Man, I’m a gaming dinosaur. Most of the time I spend with games now is framed with a never-ending, slow shake of the head as I try to comprehend what it even is these days. From open worlds with endless icons pulling me in every direction to entire catalogues of microtransactions that have been carved away to sell for eternal engagement, it’s all a far cry from the titles that got me hooked so many years ago. For me, the shift from PS3/Xbox 360 to PS4/Xbox One was the most noticeable, as suddenly developers could depend on a consumer internet connection, and so games became a service. I feel like the self-contained, more focused AA game is becoming as much of a relic as those that still want them.
Which is why Aliens Fireteam Elite is such a treat. Sure, it has a few modern marketing points ticked – three-player co-op missions (although it’s perfectly playable in single-player with bots) and the dreaded “Seasons” of downloadable content (to go with the laundry list of things you can unlock through normal play) – but, at its heart, it is a game that has a singular focus and it really wants to show you a damn good time.
That horrible feeling that sometimes follows a decent mid-afternoon nap – who am I, where am I, where is everyone – is the starting point for Carrion. Except here you need to add what am I, as your first action is to slop across the floor in a clot of slopping tendrils, with a tiny razor-lined mouth in a perpetual silent scream. And that feeling never fades, instead driving you forward with a singular motivation: get out.
Happy New Year! As you may have noticed, we had a quiet second half of the year here at Awesome Friday, but that’s not to say we weren’t busy. It’s the opposite, actually; between work, and kids, and writing an entire bloody book in November, I’ve barely had time to indulge in my twin pleasures of games and movies, let alone write about them. Looking back over the year, there are a number of titles that I wish I’d had the chance to watch and play, but I also discovered I engaged with enough entertainment to put together a list.
Childbirth is a miracle. I’ve seen a tiny human being come out of another human being twice – the first emerging like a stone skimming over water, the second grumpily being pulled out after refusing to budge, both heralded by the battlecry of a woman adding a +1 to the world with thunderous determination – and it’s really something. And by really something I mean completely changing your view of yourself and the Universe, but it’s a more relatable summary.
Having kids reframes your world in the best, most exhausting ways possible, but one of the biggest hits comes to gaming time. The nightly hours playing TimeSplitters are a memory so ancient they might as well be from another dimension. Even finishing a game becomes a novelty, and up until recently there was no solution to the frequent sudden instances where the game has to go off now. Thankfully, Sony has solved this with a firmware addition that should be renamed Every Dad’s Best Friend – the glory and brilliance of PS4’s Sleep and Suspend mode.
Spelunky has a lot to answer for. Ever since it single-handedly championed procedurally-generated levels back in its enhanced 2012 version, many other games have been lining up to try and emulate its perfect blend of slow progression and brutal punishments. 17-Bit’s Galak-Z is the latest to follow this trend, openly shifting from its initial open-world design in favour of a chaotic and frustration-filled set of tough challenges. And it so nearly gets it right.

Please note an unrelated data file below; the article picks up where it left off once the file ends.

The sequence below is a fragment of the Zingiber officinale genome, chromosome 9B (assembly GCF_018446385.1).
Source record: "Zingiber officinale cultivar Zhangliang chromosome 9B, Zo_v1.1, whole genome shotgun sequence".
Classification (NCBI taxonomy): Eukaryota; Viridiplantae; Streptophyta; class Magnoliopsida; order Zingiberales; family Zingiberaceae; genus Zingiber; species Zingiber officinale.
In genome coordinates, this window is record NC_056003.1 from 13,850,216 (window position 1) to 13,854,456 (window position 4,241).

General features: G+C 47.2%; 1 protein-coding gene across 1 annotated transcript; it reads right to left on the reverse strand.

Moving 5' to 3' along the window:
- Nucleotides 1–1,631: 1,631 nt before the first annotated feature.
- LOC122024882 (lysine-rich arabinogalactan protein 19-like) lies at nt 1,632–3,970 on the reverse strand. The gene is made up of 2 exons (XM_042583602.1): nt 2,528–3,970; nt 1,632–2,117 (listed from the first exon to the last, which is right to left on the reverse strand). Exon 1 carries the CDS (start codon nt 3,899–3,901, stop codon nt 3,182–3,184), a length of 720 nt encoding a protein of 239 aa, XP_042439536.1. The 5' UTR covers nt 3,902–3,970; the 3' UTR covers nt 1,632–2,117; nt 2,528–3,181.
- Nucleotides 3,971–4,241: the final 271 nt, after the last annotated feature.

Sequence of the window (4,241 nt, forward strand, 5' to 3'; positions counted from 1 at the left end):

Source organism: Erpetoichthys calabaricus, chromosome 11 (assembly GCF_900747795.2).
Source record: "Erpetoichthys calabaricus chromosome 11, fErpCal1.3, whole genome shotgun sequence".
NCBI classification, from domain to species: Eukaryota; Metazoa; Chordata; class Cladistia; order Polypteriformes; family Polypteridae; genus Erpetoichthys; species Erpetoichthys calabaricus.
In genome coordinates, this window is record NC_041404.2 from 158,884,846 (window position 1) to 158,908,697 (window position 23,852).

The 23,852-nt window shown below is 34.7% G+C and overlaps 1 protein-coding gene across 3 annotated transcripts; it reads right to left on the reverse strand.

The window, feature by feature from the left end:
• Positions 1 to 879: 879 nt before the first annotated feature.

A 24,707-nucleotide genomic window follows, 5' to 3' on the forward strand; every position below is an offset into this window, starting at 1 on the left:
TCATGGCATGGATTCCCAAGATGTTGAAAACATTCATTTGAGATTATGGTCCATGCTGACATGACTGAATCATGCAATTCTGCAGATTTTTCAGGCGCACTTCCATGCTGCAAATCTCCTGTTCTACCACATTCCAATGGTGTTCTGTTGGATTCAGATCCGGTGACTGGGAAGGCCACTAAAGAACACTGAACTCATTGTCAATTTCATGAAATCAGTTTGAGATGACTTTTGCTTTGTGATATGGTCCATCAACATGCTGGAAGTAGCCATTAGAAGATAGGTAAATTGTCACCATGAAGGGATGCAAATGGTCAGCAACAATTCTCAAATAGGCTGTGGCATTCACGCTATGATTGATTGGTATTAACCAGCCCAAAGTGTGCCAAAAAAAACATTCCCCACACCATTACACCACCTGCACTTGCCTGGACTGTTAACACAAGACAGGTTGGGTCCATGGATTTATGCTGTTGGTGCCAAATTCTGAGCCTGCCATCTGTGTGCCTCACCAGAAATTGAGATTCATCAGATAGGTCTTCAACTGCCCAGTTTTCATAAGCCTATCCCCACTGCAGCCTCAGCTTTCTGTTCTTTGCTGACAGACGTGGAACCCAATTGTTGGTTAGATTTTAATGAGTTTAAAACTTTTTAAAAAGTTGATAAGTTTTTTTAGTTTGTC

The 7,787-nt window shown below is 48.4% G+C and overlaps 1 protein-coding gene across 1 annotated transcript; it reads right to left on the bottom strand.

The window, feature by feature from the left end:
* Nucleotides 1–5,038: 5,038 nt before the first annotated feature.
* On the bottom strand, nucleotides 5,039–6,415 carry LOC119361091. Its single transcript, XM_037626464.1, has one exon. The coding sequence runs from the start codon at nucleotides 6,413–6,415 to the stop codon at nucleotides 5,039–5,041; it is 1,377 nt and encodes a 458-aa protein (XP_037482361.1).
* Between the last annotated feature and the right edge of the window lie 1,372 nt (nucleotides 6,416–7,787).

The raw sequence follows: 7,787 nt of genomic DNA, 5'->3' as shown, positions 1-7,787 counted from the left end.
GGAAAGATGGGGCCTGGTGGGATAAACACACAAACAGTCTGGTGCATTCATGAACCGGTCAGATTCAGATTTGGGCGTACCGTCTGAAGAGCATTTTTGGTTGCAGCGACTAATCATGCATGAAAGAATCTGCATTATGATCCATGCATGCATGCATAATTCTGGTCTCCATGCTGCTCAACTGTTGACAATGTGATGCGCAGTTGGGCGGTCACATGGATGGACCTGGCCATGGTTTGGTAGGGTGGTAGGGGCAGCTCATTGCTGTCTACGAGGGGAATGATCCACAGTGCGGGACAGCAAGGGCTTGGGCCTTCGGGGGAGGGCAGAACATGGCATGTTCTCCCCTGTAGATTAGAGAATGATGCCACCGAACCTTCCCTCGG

It’s finally real and official: Just Cause 3 is coming to PC, PS4 and Xbox One next year and, contrary to earlier rumours, it will be a full-price release with zero micro-transaction bullshit tying it down.
As I got into bed last night I slipped my hand under the covers and something buzzed against it. I instinctively yanked my arm away while something black and striped and angry crawled out from underneath the duvet and headbutted the light in determined repetition. I wish I could say that my response was calm and measured, but it was more like Free Willy jumping out of the aquarium with a high-pitched yelp to match. It was dealt with.
Now, imagine that scenario but you’re in the middle of a swarm of hundreds of these bastards and all you have is an machine gun. Or replace the bugs with zombies, or lizard men, or tiny red demons, or mechanical spiders that split into more spiders, and more spiders, and more spiders, when you destroy them. Welcome to Crimsonland, where Borderlands meets Earth Defense Force in a bloodied frenzy.
This week has seen the big names in gaming gather in Germany for the annual Gamescom conference. Though not as likely to contain the kind of news bombshells that are a basis of E3, it’s still a good opportunity for the mayor players to add detail to their upcoming rosters, and even throw in a few surprises. Also, once again Nintendo opted to not hold a conference but instead had their most recent games running in a booth to try and maintain the WiiU momentum.
Nathan Drake is back for one last time, if the trailer shown today at Sony’s E3 conference is anything to go by. And, if this is really in-game engine footage, then he’s going to go out in style. Have a look!
You know those books you got obsessed with when you were younger – Harry Harrison, Arthur C. Clarke, any novel that had weird aliens and spaceships on the tatty covers? Well, in today’s Sony E3 conference, UK indie studio Hello Games showed off gameplay footage of No Man’s Sky and, if you loved those books, this is the game of your dreams. Take a look!